The Green spectre

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I was reading the other day that The Green Party Is The Second Most Popular Party For Young People. This popularity surge is probably not that surprising really - we see increased environmental awareness in younger people these days, and it’s often the case that a vote for a minor party means a vote that expresses disenchantment towards the mainstream parties. However, many prospective Green voters would surely be thinking about being a little more circumspect if they saw Andrew Neil's Sunday Politics interview with Green Party leader Natalie Bennett, which stands out for me as one of the most alarming exposures of ill-conceived economic policy I've seen in a long time. It's rare to see a leader having her party's policies torn to shreds without even the smallest ability to defend them or balance them up - instead simply getting in a jam each time and responding with “I would urge your viewers to go our website and see how the figures are worked out.”

Alas, that's the reality, though - their policies are indefensible - economic moonshine of the worst kind I've seen. Not only are they inimical to successful human progression and increased prosperity, they are antithetical to even the basic truths you'd learn about in first year economics.

Their proposed wealth tax is simply a pipe dream. Bennett claims it will generate between £32 billion and £45 billion, when the reality is that wealth taxes in other European countries generated only a fraction of that. Add to that the proposals for import tariffs, business subsidies, increased minimum wage, price controls, and the kind of Piketty-esque redistributive taxation that would be almost certain to hamper innovation, and drive much of our best talent out of the UK, and there is a good case to made that with The Green Party in their current form, we have, in terms of the economy, perhaps the most dangerous fringe party of them all - a party whose policies would severely compromise the global benefits of innovation, trade, competition and the free market of supply and demand far more than all the other parties would.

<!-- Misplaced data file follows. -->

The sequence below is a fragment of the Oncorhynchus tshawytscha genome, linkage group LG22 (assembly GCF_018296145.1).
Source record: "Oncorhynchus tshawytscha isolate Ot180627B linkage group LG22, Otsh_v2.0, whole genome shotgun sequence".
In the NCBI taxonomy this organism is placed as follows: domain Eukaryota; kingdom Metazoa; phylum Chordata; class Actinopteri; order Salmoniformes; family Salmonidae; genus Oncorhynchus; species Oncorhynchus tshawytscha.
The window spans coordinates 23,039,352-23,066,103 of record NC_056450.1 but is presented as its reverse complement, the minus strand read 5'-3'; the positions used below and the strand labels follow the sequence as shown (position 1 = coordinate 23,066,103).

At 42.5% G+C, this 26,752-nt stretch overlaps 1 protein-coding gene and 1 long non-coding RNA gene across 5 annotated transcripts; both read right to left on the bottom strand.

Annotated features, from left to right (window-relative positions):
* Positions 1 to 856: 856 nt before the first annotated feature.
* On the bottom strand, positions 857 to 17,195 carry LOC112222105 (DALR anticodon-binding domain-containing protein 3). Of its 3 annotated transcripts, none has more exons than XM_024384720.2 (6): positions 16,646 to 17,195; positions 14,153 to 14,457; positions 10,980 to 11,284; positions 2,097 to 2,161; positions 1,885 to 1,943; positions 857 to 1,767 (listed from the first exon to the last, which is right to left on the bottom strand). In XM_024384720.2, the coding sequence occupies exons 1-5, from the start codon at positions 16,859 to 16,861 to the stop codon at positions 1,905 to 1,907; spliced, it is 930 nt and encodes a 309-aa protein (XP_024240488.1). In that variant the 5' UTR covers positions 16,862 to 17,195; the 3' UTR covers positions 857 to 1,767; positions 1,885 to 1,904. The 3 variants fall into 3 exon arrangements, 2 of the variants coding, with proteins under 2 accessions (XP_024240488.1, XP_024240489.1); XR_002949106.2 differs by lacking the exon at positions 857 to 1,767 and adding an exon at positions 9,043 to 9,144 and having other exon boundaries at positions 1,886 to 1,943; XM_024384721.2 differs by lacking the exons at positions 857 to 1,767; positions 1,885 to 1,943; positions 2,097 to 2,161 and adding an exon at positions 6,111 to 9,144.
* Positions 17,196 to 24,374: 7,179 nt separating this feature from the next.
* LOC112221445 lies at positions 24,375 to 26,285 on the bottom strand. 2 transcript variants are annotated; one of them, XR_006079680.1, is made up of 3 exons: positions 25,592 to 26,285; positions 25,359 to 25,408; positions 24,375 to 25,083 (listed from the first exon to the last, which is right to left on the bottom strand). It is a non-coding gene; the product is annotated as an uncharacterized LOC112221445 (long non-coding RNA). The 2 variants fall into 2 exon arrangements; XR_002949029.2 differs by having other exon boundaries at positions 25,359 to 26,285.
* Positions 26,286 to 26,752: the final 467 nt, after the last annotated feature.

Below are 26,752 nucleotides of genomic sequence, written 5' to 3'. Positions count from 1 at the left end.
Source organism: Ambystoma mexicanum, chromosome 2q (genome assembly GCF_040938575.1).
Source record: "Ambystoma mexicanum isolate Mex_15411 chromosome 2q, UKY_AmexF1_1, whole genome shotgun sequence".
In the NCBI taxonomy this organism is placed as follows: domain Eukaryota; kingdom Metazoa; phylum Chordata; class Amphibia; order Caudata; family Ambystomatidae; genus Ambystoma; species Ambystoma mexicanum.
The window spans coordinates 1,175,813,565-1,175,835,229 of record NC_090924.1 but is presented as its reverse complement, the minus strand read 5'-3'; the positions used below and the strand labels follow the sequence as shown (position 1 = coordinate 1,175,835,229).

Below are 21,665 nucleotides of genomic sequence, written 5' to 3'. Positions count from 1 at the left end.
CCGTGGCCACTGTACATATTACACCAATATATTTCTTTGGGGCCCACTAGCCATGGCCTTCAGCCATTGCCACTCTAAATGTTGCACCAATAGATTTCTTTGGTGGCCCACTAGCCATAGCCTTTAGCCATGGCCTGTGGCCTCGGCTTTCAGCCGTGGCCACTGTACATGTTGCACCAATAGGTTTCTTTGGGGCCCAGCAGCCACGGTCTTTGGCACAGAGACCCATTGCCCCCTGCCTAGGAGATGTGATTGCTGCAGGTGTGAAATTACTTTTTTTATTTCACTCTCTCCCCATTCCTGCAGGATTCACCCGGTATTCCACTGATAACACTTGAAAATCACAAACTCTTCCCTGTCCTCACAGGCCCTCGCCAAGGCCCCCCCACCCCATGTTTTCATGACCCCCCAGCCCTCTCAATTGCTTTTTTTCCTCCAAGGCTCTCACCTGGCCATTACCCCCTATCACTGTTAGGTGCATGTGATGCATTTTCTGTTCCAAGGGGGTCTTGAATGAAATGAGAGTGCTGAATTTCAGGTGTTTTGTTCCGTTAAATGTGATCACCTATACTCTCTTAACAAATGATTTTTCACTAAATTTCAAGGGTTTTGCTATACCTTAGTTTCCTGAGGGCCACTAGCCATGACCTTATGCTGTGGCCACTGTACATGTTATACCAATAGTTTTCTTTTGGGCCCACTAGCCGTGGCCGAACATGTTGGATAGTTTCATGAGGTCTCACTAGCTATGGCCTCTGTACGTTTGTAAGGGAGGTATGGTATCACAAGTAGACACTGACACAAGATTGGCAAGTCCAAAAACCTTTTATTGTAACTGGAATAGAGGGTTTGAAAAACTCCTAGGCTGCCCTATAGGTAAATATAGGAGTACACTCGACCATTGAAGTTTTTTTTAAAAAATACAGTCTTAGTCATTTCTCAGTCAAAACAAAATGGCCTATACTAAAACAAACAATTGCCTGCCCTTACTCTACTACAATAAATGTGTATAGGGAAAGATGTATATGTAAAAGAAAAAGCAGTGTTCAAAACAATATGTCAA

A vote for the Green Party actually gives every indication of being a vote for negative growth, as they look to free humankind from what they perceive as the disaster of its Promethean economic advances. While it’s true that in some cases people willingly vote for one of the smaller parties because they are disenchanted with mainstream politics, it’s also true that as the landscape begins to shift, and dissection of the minor parties' policies intensifies as more look to get their feet in Westminster’s door, surely very few people could actually bear to envisage what the country would be like if The Green Party's policies were ever made manifest in any kind of sphere of political influence. At the very least Natalie Bennett's car crash defence of the Green policies on Sunday Politics should elicit the well known spectre: 'Be careful what you wish for' young people. Or to use a famous Shakespeare line:

Take but degree away, untune that string, And, hark, what discord follows!